Both clubs were 0/1 on the power play heading into the second period.

Carl Hagelin hooked Marchand at 5:26 of the second period, but the Bruins couldn’t muster a goal on the power play.

Shortly after the skater advantage ended for Boston, McAvoy hooked Wagner and sent Los Angeles on the power play at 8:55 of the middle frame.

Late in the ensuing power play, Ilya Kovalchuk (12) held the puck and worked his magic, firing a shot past Rask’s glove side as a teammate was screening the Bruins goaltender to tie the game, 1-1, at 10:37.

Anze Kopitar (26) and Drew Doughty (27) notched the assists on Kovalchuk’s goal.

Zdeno Chara followed up McAvoy’s penalty with a holding penalty of his own against Kopitar at 12:22, but the Kings couldn’t convert on their second-straight power play opportunity.

Shortly after killing off Chara’s minor, the Bruins gave up a two-on-one, leaving Alex Iafallo with a surefire high-quality scoring chance that Rask denied while sprawling in desperation– kicking the puck out of mid-air with his leg pad extended while on his back.

On a face-off win in the attacking zone by Patrice Bergeron, the puck ended up on Marchand’s stick as the Bruins winger sent a rocket of a wrist shot past Campbell’s glove side from the face-off dot.

Marchand (23) gave Boston the lead, 2-1, with Bergeron (34) tabbing the only assist at 16:15 of the second period.

About 90 seconds later, Noel Acciari high-sticked Kovalchuk and was assessed a minor infraction. Los Angeles did not convert on the ensuing power play.

Through 40 minutes of play, the Bruins led, 2-1, on the scoreboard and trailed the Kings, 19-17, in shots on goal. Boston led in blocked shots (15-6), giveaways (7-2) and face-off win% (55-45) after two periods, while Los Angeles held the advantage in takeaways (4-2) and hits (21-11).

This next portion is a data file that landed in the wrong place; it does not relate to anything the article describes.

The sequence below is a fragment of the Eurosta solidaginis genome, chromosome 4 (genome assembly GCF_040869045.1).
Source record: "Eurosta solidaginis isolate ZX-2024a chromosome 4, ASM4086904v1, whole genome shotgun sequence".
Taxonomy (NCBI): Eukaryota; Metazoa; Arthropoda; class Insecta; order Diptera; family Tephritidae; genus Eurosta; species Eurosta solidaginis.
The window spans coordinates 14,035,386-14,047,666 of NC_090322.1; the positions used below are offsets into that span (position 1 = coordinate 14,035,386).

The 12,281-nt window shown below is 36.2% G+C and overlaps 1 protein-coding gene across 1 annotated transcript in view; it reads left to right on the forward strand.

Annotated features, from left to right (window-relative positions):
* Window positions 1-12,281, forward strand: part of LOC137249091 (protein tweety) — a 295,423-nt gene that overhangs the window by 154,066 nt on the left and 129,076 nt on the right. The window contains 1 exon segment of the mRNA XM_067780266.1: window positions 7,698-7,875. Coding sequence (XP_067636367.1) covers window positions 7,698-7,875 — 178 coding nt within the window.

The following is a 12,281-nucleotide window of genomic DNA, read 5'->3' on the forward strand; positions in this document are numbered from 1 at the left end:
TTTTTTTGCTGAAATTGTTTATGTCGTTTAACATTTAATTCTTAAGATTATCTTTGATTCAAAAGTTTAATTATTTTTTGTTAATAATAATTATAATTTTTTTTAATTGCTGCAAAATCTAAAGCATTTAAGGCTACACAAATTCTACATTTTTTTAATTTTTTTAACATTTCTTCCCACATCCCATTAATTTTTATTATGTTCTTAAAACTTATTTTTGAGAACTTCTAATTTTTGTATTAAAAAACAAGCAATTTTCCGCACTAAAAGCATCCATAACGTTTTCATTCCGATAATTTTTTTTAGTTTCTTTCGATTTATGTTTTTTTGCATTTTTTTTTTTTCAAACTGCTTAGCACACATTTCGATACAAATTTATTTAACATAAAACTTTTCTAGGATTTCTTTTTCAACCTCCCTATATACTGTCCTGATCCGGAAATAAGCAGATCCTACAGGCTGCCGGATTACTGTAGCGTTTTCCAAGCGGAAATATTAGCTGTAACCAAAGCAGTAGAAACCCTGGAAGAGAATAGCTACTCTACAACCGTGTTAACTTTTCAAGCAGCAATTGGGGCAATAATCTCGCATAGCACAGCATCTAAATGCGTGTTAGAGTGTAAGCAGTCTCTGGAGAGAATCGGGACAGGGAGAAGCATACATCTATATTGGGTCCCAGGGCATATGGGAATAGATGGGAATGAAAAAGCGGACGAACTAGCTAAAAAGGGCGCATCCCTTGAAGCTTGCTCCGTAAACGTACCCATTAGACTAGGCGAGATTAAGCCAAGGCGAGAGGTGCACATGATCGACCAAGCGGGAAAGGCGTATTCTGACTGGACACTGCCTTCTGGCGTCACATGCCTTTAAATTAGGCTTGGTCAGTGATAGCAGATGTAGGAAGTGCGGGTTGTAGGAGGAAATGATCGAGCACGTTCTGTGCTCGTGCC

The Kings were 1/4 on the power play through two periods, while the Bruins finished 0/2 on the skater advantage on the night as Los Angeles did not take another penalty in the third period.

Late in the third period, a flurry of goals made Saturday night’s hockey game feel like the last few minutes of a basketball game as Iafallo (12) collected a rebound to set a new career-high in goals and tie the game, 2-2.

Paul LaDue (1) and Adrian Kempe (12) had the assists on Iafallo’s goal at 15:37 of the third period.

Less than a minute later, Marchand went to the penalty box for hooking Carter at 16:00. Boston’s penalty killing units successfully killed off the minor infraction and caught the Kings in the vulnerable minute after Los Angeles’ power play.

McAvoy (3) dished the puck to DeBrusk while penetrating the attacking zone and kickstarted the give-and-go as he entered the slot to receive the pass back from DeBrusk and riffled a shot into the twine behind Campbell.

DeBrusk (8) and Krejci (35) picked up the assists on McAvoy’s goal at 18:47 of the third period as Boston took the lead, 3-2, with less than two minutes remaining in regulation.

In the final minute of the game, Bergeron (21) one-handed a loose puck past Campbell with an almost poke-check maneuver to secure the victory for Boston, 4-2.

Bergeron’s goal was unassisted at 19:23 of the final frame.

Boston swept the Kings in their season series, 2-0-0, with the, 4-2, victory on Saturday night despite trailing in shots on goal, 25-24.

The Bruins finished the night with the advantage in blocked shots (17-9), giveaways (8-6) and face-off win% (60-40), while Los Angeles led in hits (29-19).

The Kings went 1/5 on the power play Saturday night, while the B’s finished 0/2.